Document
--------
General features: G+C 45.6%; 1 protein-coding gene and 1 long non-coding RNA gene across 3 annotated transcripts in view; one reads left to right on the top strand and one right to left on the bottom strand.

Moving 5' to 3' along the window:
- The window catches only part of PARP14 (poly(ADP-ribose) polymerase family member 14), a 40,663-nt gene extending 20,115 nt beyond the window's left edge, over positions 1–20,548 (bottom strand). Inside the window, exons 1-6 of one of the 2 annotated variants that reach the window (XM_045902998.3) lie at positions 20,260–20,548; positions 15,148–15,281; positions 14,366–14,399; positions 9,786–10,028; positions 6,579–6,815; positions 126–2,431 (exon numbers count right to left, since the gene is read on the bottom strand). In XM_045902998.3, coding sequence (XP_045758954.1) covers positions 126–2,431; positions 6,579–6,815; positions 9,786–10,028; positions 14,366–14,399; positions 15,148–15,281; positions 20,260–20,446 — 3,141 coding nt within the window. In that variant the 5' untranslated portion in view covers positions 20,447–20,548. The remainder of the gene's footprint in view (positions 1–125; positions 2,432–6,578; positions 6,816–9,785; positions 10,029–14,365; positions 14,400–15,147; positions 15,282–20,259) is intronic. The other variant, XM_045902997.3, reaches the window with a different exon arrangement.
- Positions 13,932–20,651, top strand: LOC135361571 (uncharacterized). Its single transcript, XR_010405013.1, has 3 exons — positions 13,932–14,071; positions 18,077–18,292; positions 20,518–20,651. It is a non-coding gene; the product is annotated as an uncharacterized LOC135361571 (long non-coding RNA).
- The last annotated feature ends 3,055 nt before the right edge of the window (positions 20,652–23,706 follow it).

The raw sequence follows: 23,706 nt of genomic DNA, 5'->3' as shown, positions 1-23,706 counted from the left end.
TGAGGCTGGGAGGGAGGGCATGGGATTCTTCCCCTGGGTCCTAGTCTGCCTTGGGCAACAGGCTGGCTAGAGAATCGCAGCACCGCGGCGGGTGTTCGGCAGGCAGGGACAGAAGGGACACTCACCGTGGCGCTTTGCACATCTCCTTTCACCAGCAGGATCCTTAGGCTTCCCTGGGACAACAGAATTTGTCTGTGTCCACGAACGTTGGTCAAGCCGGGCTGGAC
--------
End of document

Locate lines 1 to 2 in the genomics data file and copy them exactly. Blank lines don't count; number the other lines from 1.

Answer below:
General features: G+C 45.6%; 1 protein-coding gene and 1 long non-coding RNA gene across 3 annotated transcripts in view; one reads left to right on the top strand and one right to left on the bottom strand.

Moving 5' to 3' along the window: